Welcome back to Part 2 with Chef Maeve. Now where were we…
After submitting my entry to the Finlandia sweepstakes, I waited. Sure enough, just before Christmas, I was informed that I had won the “Finlandia, Better, Butter, Bust” contest! A Christmas miracle, indeed. You can imagine my shock. I mean, who ever wins these things? And yet, here I was. Elated. I still get giddy thinking back to when I opened the congratulatory email.
Over the next few weeks, documents were signed, schedules were shared, and then one day, poof, “Chef Maeve coming to apartment at 12 noon” was added to my calendar. Just. Like. That.
“Ummmm, I’m willing to guess your apartment-complex architects were drunk when designing the parking garage.” See what I mean about her humor?
Crap. I invite Chef Maeve to my apartment and she’s lost inside the concrete jungle that it is. I run down the stairs, with her on the phone, and wave her over with my flailing arms and eager-pointing. Seven flights of stairs later, in our mutually-agreed-upon-drunkenly-designed parking garage, she pulls into a spot.
As soon as she stepped into our place, I never wanted her to leave! I must have rattled off over a hundred questions during her 2 hour stay. True in Abby fashion. If you know me, you know I’m not shy about the question-asking. *Insert big teeth emoji, lol.
She felt like an old friend. And I was at ease immediately. Here she was, a celebrity chef in my apartment, and yet, she was so kind and cool that my home, stayed that way, and wasn’t transformed into an unfamiliar place. Because she was so herself, I could be so myself.
Chef Maeve answered my questions while she combined ingredients, interrupting me here and there to explain what she was doing and why. My questions ranged from, absolutely necessary: “What is the secret to a perfect bread pudding?” to perhaps less necessary, “Why do the European countries not refrigerate their eggs?” The answers: “stale croissants in a refrigerated-overnight bath of custard” and “because European countries have less screwed up production laws than we do.” She expanded on the second when I asked my follow up questions, and added another fascinating piece of information:
In addition to the room-temperature dairy in the rest of the world, and the quality of those ingredients, another major difference between American and European pastries is the water. San Diego is notorious for having harsh water and that directly effects baking, especially in gluten-y breads. This is just a teaspoon (pun very much intended) of what I learned during her visit.
I blinked and our vanilla cupcake batter was already scooped into miniature cupcake molds. While our cupcakes baked, our buttercream whipped noisily away in the KitchenAid and she asked, “do you have any citrus we can zest to add to this?” Unfortunately, I was a bit overdue for a trip to the grocery store. I suggested spices instead–thank goodness for the shelf life on those. I brought three different cinnamon varieties over to our buttercream station, as well as nutmeg and pumpkin pie spice. Over-achiever much? I’m a bit of a cinnamon-addict and asked her to explain her preferences and the differences between them. Can I always have a baking expert in my kitchen?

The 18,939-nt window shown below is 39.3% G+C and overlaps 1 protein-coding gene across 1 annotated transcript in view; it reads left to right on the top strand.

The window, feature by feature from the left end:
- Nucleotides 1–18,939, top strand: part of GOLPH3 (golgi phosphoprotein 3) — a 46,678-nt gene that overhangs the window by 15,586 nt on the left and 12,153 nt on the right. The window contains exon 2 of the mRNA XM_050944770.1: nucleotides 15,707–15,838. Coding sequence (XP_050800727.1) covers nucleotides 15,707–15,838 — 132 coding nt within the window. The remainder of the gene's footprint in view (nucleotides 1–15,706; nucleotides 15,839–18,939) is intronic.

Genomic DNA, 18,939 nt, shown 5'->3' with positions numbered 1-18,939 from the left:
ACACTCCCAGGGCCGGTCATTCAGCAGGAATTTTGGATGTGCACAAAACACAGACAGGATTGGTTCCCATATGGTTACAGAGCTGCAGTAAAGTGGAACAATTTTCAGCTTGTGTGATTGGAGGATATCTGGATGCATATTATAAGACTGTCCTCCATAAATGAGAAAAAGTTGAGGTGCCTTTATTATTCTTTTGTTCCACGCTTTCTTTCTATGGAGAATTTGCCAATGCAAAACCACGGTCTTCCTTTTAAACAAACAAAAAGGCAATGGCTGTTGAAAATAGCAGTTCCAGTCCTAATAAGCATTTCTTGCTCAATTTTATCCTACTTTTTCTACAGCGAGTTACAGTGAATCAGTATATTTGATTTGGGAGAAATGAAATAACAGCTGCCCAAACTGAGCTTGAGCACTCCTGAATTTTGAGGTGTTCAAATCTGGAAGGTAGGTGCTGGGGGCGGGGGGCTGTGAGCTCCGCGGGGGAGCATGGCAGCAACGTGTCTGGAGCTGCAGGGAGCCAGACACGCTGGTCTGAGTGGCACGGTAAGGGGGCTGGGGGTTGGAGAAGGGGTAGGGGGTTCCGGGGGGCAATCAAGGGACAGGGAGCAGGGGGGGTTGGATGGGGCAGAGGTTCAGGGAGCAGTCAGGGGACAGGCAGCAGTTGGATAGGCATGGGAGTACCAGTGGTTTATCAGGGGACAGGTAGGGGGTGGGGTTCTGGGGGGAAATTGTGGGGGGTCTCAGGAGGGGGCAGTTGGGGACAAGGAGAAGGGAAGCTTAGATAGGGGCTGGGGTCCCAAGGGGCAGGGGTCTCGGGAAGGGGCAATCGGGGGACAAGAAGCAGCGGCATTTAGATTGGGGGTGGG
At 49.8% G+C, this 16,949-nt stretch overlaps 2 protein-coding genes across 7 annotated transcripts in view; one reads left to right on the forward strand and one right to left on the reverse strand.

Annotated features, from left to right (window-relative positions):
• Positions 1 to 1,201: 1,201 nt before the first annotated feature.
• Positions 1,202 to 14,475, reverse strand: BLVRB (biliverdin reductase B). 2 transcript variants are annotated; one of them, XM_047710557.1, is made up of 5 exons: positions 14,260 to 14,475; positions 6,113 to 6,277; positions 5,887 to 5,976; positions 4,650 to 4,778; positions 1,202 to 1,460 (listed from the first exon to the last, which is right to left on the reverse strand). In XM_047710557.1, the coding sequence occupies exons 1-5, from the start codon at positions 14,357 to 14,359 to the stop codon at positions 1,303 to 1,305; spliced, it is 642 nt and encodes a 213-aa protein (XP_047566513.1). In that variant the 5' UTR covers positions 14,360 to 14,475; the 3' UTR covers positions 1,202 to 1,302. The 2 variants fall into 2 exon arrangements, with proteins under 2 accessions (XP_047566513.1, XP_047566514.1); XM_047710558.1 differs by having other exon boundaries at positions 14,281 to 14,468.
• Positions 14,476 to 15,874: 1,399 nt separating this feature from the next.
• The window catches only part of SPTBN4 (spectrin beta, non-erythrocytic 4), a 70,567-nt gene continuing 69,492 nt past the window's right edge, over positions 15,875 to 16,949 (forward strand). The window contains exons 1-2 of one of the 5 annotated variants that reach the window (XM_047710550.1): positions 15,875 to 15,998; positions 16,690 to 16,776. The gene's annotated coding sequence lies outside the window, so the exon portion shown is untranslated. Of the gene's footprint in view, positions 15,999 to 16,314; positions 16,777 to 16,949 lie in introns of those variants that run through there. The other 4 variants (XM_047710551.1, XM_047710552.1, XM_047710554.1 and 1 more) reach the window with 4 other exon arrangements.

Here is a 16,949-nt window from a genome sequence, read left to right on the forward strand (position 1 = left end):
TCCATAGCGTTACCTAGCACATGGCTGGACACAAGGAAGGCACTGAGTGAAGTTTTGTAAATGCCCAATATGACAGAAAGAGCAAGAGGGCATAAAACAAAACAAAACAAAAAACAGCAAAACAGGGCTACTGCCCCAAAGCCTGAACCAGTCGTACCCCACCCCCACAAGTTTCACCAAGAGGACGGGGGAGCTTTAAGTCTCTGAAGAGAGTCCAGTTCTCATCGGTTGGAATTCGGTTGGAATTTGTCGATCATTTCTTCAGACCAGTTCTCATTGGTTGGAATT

(Note: I’ll share more details in a later post but because this blog is so new, I’m not sure yet if people are as fascinated as I am by things like, cinnamon, so I’ll save you the answers in a designated place).
Another blink and we were piping the spiced buttercream onto our vanilla cupcakes. She demonstrated the best technique for piping, forming perfect swirls on top of each. I took over and created what looked like the poop emoji on top of the cupcake. She made it look so easy! I can assure you it is not as easy as it looks. My last cupcake did look a lot better than my first though, thanks Chef Maeve!
The cupcake was perfect. I had to pinch myself while I ate it. It tasted like a snickerdoodle in the body of a cupcake. While I ate it, I looked over at my kitchen counter, covered with cupcakes. Chef Maeve was my cupcake-fairy-Godmother and sprinkled every kitchen service with perfect little cupcakes. And she did something even cooler. She left me with multiple pounds of cupcake batter and buttercream from our extra large batch. The rest of the week I made pound cakes, muffins (ranging from almond poppy seed, plain, Nutella, chocolate chip, and lemon) and even madeleines with the extra batter. The remaining buttercream was sandwiched between my favorite spicy oatmeal molasses cookies, Oatmeal Cream Whoopie Pies.
And so, while Chef Maeve, Food Network Holiday Baking champion, general badass, and the owner and baker at the successful La Jolla restaurant and bakery, Sugar & Scribe, did have to leave, she certainly did not leave me empty-handed. She left me instead with these words of advice: “Enjoy your life. Work enough to pay the bills but concentrate on what you love and don’t worry about the rest.”
Thank you, Chef Maeve!